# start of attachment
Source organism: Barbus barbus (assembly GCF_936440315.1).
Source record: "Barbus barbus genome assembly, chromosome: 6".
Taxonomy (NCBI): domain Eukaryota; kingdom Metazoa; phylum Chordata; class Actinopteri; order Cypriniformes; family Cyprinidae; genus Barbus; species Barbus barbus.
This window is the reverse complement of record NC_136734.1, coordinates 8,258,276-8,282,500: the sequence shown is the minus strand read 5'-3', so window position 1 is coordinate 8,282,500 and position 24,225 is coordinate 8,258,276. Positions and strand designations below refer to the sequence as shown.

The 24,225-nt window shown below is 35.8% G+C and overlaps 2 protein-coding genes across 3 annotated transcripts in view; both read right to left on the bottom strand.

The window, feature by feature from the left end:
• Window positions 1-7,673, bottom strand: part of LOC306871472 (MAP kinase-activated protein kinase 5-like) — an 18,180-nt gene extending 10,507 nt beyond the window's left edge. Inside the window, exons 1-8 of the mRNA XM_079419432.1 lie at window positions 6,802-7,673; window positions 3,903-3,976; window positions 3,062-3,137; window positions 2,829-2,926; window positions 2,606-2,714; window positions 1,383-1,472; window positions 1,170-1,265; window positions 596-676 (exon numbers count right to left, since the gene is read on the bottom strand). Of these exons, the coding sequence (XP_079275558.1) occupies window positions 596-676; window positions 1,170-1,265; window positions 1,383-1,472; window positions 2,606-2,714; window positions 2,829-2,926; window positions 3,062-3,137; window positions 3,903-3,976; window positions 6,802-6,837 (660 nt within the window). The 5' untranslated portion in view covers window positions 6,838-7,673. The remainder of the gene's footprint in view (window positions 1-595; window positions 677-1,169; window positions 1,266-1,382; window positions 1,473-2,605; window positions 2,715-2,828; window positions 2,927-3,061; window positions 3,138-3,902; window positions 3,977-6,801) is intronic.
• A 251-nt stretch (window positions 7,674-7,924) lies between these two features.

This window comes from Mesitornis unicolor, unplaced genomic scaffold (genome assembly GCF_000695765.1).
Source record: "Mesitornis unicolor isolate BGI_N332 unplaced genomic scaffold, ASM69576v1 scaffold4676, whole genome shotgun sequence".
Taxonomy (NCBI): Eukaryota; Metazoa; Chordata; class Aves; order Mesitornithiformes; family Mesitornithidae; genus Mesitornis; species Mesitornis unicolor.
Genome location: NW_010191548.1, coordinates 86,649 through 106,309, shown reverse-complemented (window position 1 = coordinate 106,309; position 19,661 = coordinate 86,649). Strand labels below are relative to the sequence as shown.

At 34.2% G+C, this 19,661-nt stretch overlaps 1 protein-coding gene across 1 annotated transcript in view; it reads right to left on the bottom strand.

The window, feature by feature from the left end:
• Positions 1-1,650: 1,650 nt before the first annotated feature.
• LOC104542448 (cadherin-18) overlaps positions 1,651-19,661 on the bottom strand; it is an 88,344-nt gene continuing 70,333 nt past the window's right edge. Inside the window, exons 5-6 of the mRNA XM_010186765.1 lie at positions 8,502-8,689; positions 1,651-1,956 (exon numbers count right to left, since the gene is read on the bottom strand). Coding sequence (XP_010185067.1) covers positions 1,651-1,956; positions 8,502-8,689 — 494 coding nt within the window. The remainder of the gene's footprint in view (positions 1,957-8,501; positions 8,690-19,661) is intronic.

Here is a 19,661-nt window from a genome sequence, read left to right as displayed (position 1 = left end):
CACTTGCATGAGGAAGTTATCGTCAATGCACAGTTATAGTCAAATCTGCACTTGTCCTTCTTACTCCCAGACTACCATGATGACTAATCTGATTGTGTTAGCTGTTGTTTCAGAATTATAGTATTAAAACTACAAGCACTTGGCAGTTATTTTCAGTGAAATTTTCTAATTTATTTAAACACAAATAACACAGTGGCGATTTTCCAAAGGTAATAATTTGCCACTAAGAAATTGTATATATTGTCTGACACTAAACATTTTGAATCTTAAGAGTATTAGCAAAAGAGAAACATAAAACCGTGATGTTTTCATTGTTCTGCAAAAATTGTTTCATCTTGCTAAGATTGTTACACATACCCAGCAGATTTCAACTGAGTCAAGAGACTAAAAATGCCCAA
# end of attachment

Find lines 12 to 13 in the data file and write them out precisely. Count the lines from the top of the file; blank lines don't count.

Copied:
Genome location: NW_010191548.1, coordinates 86,649 through 106,309, shown reverse-complemented (window position 1 = coordinate 106,309; position 19,661 = coordinate 86,649). Strand labels below are relative to the sequence as shown.

At 34.2% G+C, this 19,661-nt stretch overlaps 1 protein-coding gene across 1 annotated transcript in view; it reads right to left on the bottom strand.